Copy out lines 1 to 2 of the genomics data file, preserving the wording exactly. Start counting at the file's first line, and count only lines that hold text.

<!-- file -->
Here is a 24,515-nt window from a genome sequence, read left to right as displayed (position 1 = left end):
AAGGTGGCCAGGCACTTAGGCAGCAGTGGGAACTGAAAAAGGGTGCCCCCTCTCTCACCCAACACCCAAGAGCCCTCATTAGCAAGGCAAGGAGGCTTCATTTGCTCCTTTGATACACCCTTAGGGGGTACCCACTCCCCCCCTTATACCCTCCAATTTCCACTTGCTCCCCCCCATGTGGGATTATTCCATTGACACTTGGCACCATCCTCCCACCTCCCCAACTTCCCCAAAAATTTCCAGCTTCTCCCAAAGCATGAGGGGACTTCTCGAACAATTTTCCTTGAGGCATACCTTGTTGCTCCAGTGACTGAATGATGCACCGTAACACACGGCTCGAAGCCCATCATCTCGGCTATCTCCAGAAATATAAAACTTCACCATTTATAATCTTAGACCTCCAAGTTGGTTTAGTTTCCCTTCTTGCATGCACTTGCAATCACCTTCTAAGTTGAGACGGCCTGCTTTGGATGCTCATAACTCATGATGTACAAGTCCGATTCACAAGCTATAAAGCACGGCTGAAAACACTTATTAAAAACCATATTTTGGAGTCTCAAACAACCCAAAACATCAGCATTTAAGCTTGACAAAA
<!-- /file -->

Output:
Here is a 24,515-nt window from a genome sequence, read left to right as displayed (position 1 = left end):
AAGGTGGCCAGGCACTTAGGCAGCAGTGGGAACTGAAAAAGGGTGCCCCCTCTCTCACCCAACACCCAAGAGCCCTCATTAGCAAGGCAAGGAGGCTTCATTTGCTCCTTTGATACACCCTTAGGGGGTACCCACTCCCCCCCTTATACCCTCCAATTTCCACTTGCTCCCCCCCATGTGGGATTATTCCATTGACACTTGGCACCATCCTCCCACCTCCCCAACTTCCCCAAAAATTTCCAGCTTCTCCCAAAGCATGAGGGGACTTCTCGAACAATTTTCCTTGAGGCATACCTTGTTGCTCCAGTGACTGAATGATGCACCGTAACACACGGCTCGAAGCCCATCATCTCGGCTATCTCCAGAAATATAAAACTTCACCATTTATAATCTTAGACCTCCAAGTTGGTTTAGTTTCCCTTCTTGCATGCACTTGCAATCACCTTCTAAGTTGAGACGGCCTGCTTTGGATGCTCATAACTCATGATGTACAAGTCCGATTCACAAGCTATAAAGCACGGCTGAAAACACTTATTAAAAACCATATTTTGGAGTCTCAAACAACCCAAAACATCAGCATTTAAGCTTGACAAAA